The three big questions about Facebook's IPO

The three big questions about Facebook's stock exchange launch are: (1) Is it worth all the excitement? (2) Has the market got the valuation right?

The three big questions about Facebook's stock exchange launch are: (1) Is it worth all the excitement? (2) Has the market got the valuation right? (3) What is Facebook going to spend the money on? Here are the answers I've been giving, most recently on air on the English-language Voice of Russia radio station.

(1) Is it worth all the excitement?

A resounding yes, for three reasons. First, this is by far the biggest technology IPO of all time, with the $38 share price valuing Facebook at $104 billion. That's not chump change. Second, Facebook going public marks a shift in the technology landscape from the search era, dominated by Google, to the social networking area, dominated by Facebook. This is like a regime change. Third, Facebook co-founder Mark Zuckerberg is, like Steve Jobs and Bill Gates, a character, and we all love stories about characters. The nerd in the hoodie has already been the subject of a major movie, The Social Network, and he attracts the sort of media attention that Google's Larry Page and Sergey Brin could only dream about.

(2) Has the market got the valuation right?

I think most people will agree that the market has got the valuation completely wrong: there's no way Facebook can be worth $104 billion on its current numbers. But really, you're buying the future. At the moment, Facebook only makes about $4.34 per user per year, which is much less than the $30 a year or so that Google makes. However, it's not hard to imagine Facebook doubling its income per user, or in a few years, quadrupling it. If Facebook can do that -- and it's far from certain that it can -- then the current price will look like a good deal.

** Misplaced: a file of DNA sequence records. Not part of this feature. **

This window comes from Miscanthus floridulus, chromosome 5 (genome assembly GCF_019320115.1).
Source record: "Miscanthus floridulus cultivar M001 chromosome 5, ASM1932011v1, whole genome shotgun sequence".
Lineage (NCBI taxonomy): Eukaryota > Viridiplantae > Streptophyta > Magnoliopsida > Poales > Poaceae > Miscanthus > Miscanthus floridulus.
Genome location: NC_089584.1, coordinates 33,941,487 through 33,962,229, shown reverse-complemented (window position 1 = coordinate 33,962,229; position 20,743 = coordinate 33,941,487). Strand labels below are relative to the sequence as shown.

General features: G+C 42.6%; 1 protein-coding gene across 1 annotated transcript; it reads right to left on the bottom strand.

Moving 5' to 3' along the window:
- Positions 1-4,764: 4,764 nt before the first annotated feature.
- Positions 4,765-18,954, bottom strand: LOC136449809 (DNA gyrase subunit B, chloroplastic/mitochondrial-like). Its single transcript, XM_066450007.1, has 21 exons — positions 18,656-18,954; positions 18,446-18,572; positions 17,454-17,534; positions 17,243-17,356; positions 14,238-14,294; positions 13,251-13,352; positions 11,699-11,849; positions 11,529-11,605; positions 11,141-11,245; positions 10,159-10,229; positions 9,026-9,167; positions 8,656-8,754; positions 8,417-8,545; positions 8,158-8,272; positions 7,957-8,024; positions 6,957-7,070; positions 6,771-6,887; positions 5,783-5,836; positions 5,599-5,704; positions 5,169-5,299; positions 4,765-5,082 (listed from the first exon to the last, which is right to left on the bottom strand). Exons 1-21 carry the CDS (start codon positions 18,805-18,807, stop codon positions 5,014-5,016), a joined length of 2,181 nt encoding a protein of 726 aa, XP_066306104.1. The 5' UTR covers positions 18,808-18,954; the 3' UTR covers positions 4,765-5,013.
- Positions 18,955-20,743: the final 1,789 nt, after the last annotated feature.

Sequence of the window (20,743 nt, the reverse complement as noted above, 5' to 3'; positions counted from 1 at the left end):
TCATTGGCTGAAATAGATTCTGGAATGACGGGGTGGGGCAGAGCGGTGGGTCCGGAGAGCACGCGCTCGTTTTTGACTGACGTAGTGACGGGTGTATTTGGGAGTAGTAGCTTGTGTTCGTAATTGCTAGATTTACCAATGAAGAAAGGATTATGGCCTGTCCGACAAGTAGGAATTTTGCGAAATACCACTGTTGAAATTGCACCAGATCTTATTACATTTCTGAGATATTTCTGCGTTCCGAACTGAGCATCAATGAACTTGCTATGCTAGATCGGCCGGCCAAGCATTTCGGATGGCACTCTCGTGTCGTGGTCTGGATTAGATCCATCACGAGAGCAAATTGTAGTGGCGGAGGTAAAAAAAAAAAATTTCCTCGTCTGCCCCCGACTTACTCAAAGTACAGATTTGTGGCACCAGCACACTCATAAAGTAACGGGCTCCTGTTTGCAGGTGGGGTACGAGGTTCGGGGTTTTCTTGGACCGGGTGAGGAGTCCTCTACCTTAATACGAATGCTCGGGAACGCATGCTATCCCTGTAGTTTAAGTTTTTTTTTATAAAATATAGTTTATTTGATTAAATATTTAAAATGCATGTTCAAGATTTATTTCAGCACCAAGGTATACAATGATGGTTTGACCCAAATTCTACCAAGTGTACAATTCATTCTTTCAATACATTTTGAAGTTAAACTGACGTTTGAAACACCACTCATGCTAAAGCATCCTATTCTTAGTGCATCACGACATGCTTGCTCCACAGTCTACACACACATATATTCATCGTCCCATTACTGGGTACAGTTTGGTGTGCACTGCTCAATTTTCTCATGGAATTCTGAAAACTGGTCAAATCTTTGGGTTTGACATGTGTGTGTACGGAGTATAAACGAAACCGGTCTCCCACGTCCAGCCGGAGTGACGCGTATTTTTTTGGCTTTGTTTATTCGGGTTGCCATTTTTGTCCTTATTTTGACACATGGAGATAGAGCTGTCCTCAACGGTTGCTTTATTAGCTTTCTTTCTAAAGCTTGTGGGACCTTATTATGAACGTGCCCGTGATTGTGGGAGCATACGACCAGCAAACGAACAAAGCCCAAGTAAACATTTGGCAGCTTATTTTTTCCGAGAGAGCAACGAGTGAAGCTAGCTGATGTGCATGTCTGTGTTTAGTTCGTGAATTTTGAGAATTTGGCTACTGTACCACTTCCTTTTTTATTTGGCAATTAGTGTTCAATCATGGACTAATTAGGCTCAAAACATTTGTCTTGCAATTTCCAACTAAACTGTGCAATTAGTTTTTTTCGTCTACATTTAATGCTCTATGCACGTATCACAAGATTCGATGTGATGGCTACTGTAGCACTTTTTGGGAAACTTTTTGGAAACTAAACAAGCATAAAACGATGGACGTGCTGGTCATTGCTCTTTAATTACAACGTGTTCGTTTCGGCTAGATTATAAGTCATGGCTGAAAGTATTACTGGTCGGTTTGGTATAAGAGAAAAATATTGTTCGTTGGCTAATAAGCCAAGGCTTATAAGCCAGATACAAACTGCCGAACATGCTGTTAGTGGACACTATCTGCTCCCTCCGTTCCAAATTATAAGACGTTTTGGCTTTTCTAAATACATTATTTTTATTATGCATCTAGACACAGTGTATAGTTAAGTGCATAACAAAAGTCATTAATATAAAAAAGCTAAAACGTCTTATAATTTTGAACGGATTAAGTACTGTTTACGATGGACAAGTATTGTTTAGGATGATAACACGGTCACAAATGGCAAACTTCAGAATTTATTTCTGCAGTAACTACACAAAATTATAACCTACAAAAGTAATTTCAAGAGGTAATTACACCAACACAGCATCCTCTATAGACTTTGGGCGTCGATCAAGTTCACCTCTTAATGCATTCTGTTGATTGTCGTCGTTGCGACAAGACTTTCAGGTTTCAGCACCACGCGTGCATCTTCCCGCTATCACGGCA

(3) What is Facebook going to spend the money on?

There's a long tradition of technology companies piling up cash in the bank, as Microsoft and Apple have done, and I think Facebook will try to hang on to its (roughly) $18 billion of new cash. It probably will take over some small companies but, as with Instagram, I expect it will try to use shares rather than cash. It is also investing heavily in infrastructure to make sure its pages load as quickly as possible, and supporting a billion active users -- the next target -- doesn't come cheap.

Many of us think that we're currently in technology Bubble 2.0, with some companies going for silly valuations, and it may turn out that Facebook becomes the poster boy for investors' irrational overexuberance. But this is a long game. It will be at least three years before we can get a real perspective on Facebook's share price, and even that won't be the last word. As Apple and IBM have shown recently, technology share prices can go up as well as down.

Thanks to presenter Tom Hedegard from the London-based Voice of Russia for asking the original questions.

@jackschofield

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